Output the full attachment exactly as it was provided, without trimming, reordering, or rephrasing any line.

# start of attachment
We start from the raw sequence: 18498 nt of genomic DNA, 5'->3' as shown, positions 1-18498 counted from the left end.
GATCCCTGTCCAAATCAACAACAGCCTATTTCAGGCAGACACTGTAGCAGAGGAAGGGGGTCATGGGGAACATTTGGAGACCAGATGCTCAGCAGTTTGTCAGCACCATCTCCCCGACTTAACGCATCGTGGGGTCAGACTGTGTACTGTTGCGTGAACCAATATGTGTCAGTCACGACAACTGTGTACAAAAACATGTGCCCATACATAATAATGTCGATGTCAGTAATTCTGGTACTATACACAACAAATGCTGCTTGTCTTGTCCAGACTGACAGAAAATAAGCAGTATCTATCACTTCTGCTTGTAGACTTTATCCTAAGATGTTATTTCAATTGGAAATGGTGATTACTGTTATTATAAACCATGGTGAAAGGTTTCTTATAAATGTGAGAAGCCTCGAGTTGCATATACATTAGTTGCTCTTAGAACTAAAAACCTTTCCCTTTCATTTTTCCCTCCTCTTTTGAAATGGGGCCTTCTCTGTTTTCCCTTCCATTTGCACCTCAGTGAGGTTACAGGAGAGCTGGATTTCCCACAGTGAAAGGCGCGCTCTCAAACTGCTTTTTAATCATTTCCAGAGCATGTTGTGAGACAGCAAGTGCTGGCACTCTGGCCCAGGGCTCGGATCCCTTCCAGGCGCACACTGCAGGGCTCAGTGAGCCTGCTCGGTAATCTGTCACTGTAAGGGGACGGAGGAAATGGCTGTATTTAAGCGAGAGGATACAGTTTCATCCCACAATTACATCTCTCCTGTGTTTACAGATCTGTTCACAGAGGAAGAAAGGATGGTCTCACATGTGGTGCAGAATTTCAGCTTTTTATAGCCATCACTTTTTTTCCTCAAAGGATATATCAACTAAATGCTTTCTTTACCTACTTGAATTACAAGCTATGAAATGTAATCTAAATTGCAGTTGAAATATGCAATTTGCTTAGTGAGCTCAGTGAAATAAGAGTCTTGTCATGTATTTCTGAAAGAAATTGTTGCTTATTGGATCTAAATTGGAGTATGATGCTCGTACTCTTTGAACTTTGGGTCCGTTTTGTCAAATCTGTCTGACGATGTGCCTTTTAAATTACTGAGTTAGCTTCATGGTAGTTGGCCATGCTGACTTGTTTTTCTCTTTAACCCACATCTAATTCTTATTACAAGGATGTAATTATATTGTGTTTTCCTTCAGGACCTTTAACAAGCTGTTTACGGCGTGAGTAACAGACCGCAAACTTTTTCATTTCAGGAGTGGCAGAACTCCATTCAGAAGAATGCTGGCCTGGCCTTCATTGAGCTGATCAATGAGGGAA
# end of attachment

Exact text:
We start from the raw sequence: 18498 nt of genomic DNA, 5'->3' as shown, positions 1-18498 counted from the left end.
GATCCCTGTCCAAATCAACAACAGCCTATTTCAGGCAGACACTGTAGCAGAGGAAGGGGGTCATGGGGAACATTTGGAGACCAGATGCTCAGCAGTTTGTCAGCACCATCTCCCCGACTTAACGCATCGTGGGGTCAGACTGTGTACTGTTGCGTGAACCAATATGTGTCAGTCACGACAACTGTGTACAAAAACATGTGCCCATACATAATAATGTCGATGTCAGTAATTCTGGTACTATACACAACAAATGCTGCTTGTCTTGTCCAGACTGACAGAAAATAAGCAGTATCTATCACTTCTGCTTGTAGACTTTATCCTAAGATGTTATTTCAATTGGAAATGGTGATTACTGTTATTATAAACCATGGTGAAAGGTTTCTTATAAATGTGAGAAGCCTCGAGTTGCATATACATTAGTTGCTCTTAGAACTAAAAACCTTTCCCTTTCATTTTTCCCTCCTCTTTTGAAATGGGGCCTTCTCTGTTTTCCCTTCCATTTGCACCTCAGTGAGGTTACAGGAGAGCTGGATTTCCCACAGTGAAAGGCGCGCTCTCAAACTGCTTTTTAATCATTTCCAGAGCATGTTGTGAGACAGCAAGTGCTGGCACTCTGGCCCAGGGCTCGGATCCCTTCCAGGCGCACACTGCAGGGCTCAGTGAGCCTGCTCGGTAATCTGTCACTGTAAGGGGACGGAGGAAATGGCTGTATTTAAGCGAGAGGATACAGTTTCATCCCACAATTACATCTCTCCTGTGTTTACAGATCTGTTCACAGAGGAAGAAAGGATGGTCTCACATGTGGTGCAGAATTTCAGCTTTTTATAGCCATCACTTTTTTTCCTCAAAGGATATATCAACTAAATGCTTTCTTTACCTACTTGAATTACAAGCTATGAAATGTAATCTAAATTGCAGTTGAAATATGCAATTTGCTTAGTGAGCTCAGTGAAATAAGAGTCTTGTCATGTATTTCTGAAAGAAATTGTTGCTTATTGGATCTAAATTGGAGTATGATGCTCGTACTCTTTGAACTTTGGGTCCGTTTTGTCAAATCTGTCTGACGATGTGCCTTTTAAATTACTGAGTTAGCTTCATGGTAGTTGGCCATGCTGACTTGTTTTTCTCTTTAACCCACATCTAATTCTTATTACAAGGATGTAATTATATTGTGTTTTCCTTCAGGACCTTTAACAAGCTGTTTACGGCGTGAGTAACAGACCGCAAACTTTTTCATTTCAGGAGTGGCAGAACTCCATTCAGAAGAATGCTGGCCTGGCCTTCATTGAGCTGATCAATGAGGGAA